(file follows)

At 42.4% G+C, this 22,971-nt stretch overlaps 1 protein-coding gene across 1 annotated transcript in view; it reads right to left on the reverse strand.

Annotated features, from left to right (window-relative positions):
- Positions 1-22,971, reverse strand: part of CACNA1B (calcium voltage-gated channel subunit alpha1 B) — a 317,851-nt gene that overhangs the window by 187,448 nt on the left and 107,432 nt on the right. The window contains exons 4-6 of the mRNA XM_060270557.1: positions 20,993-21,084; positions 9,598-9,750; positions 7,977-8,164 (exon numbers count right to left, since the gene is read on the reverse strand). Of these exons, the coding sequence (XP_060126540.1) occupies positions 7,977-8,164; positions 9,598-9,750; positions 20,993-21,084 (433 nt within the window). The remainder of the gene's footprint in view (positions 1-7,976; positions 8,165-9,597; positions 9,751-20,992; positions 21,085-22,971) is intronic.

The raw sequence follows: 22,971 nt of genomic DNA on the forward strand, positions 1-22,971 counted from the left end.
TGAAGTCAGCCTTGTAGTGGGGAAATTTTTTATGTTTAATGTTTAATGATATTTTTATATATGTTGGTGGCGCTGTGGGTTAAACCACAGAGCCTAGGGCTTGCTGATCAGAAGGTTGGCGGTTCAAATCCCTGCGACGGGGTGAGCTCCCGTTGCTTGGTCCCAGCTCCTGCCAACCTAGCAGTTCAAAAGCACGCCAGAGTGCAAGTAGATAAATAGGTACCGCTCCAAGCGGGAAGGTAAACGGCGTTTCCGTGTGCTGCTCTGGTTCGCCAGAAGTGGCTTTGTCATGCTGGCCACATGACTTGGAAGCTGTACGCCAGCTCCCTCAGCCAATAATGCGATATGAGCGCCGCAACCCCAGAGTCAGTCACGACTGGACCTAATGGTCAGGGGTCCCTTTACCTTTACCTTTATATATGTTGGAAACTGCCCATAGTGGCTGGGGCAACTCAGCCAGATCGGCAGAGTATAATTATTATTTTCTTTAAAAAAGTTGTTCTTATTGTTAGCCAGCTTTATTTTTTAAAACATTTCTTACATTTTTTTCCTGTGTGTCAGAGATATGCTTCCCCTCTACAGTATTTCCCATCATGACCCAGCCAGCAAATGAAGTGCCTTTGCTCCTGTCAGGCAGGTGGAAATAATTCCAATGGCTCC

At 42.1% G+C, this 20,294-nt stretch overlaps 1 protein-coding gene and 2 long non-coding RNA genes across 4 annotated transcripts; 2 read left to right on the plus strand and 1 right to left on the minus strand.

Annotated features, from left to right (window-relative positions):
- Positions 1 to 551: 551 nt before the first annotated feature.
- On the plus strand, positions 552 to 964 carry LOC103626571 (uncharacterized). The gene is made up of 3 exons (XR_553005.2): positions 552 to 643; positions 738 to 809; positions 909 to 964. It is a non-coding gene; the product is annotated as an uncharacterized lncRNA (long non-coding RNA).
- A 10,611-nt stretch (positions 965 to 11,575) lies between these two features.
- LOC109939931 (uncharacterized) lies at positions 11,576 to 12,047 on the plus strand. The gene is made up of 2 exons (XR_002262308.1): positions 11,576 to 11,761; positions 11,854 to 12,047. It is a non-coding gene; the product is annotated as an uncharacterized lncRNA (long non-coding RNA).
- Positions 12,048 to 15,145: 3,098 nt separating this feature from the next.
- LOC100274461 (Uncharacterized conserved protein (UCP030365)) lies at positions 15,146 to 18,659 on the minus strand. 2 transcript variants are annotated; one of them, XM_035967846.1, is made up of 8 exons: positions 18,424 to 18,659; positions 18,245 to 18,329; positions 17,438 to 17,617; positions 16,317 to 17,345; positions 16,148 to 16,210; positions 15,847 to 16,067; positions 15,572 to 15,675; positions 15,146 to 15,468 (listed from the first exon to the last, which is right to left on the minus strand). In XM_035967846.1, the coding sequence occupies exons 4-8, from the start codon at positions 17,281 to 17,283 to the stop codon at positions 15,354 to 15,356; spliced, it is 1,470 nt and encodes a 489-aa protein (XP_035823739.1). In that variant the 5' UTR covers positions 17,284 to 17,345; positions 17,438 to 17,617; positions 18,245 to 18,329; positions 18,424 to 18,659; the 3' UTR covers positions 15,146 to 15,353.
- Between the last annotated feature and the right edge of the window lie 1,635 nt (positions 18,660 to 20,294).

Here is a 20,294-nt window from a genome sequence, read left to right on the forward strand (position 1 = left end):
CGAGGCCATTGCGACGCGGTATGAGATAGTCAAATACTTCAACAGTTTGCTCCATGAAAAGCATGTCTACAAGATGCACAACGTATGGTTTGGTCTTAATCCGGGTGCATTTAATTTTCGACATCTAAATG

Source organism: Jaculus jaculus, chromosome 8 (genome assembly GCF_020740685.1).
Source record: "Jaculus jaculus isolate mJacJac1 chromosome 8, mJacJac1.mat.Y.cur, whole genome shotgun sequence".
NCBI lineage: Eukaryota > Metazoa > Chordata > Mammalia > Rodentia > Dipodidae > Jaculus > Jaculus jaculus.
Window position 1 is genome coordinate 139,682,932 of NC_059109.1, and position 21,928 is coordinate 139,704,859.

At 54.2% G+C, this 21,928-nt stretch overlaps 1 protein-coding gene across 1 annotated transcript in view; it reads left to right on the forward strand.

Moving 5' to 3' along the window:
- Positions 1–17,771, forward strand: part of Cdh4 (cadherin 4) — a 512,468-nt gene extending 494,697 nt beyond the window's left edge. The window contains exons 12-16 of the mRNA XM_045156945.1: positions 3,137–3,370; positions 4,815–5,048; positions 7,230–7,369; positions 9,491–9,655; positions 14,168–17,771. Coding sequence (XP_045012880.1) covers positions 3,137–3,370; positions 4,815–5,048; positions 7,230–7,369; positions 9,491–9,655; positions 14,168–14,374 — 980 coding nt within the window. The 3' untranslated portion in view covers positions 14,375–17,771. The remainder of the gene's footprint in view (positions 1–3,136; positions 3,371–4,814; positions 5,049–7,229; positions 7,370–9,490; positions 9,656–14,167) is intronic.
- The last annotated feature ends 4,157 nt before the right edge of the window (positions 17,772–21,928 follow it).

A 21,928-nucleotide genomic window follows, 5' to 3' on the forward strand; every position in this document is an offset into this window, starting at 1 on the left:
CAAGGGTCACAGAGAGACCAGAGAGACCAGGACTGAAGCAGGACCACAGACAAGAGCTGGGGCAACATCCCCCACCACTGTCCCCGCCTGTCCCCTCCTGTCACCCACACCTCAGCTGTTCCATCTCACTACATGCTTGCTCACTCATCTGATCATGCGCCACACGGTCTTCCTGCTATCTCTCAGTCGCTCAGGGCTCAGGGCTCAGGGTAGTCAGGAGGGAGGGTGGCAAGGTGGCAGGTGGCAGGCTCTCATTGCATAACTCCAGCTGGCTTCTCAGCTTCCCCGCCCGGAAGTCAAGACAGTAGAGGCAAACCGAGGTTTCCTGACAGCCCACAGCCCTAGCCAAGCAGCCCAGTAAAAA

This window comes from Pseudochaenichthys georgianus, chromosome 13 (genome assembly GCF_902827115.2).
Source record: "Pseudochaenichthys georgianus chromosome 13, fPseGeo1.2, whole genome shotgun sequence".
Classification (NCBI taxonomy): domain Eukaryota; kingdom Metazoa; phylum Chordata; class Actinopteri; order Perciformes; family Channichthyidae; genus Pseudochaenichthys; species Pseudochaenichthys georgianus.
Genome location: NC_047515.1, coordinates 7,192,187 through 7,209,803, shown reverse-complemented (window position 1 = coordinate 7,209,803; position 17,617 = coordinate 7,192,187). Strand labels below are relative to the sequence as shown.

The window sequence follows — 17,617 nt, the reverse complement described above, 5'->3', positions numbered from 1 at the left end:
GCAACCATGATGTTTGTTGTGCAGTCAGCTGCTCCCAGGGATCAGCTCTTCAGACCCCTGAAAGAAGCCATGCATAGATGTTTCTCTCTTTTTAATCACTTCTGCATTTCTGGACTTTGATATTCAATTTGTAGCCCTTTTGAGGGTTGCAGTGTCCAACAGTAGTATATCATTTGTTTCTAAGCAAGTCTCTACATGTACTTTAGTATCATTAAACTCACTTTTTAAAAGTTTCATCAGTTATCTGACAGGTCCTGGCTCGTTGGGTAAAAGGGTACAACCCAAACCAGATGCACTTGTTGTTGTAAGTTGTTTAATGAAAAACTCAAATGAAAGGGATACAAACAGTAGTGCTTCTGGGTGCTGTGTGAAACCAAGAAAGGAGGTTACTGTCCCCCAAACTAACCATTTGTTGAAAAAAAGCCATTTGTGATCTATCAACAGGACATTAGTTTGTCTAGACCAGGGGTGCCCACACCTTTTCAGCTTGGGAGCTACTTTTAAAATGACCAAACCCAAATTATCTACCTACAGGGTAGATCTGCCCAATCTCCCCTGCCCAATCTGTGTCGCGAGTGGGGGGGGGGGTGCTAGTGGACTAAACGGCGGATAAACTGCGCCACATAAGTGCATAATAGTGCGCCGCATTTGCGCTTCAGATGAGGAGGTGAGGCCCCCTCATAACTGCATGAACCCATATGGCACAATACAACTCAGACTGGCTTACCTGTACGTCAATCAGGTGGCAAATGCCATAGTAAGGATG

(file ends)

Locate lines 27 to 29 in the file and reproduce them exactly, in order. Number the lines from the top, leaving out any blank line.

This window comes from Pseudochaenichthys georgianus, chromosome 13 (genome assembly GCF_902827115.2).
Source record: "Pseudochaenichthys georgianus chromosome 13, fPseGeo1.2, whole genome shotgun sequence".
Classification (NCBI taxonomy): domain Eukaryota; kingdom Metazoa; phylum Chordata; class Actinopteri; order Perciformes; family Channichthyidae; genus Pseudochaenichthys; species Pseudochaenichthys georgianus.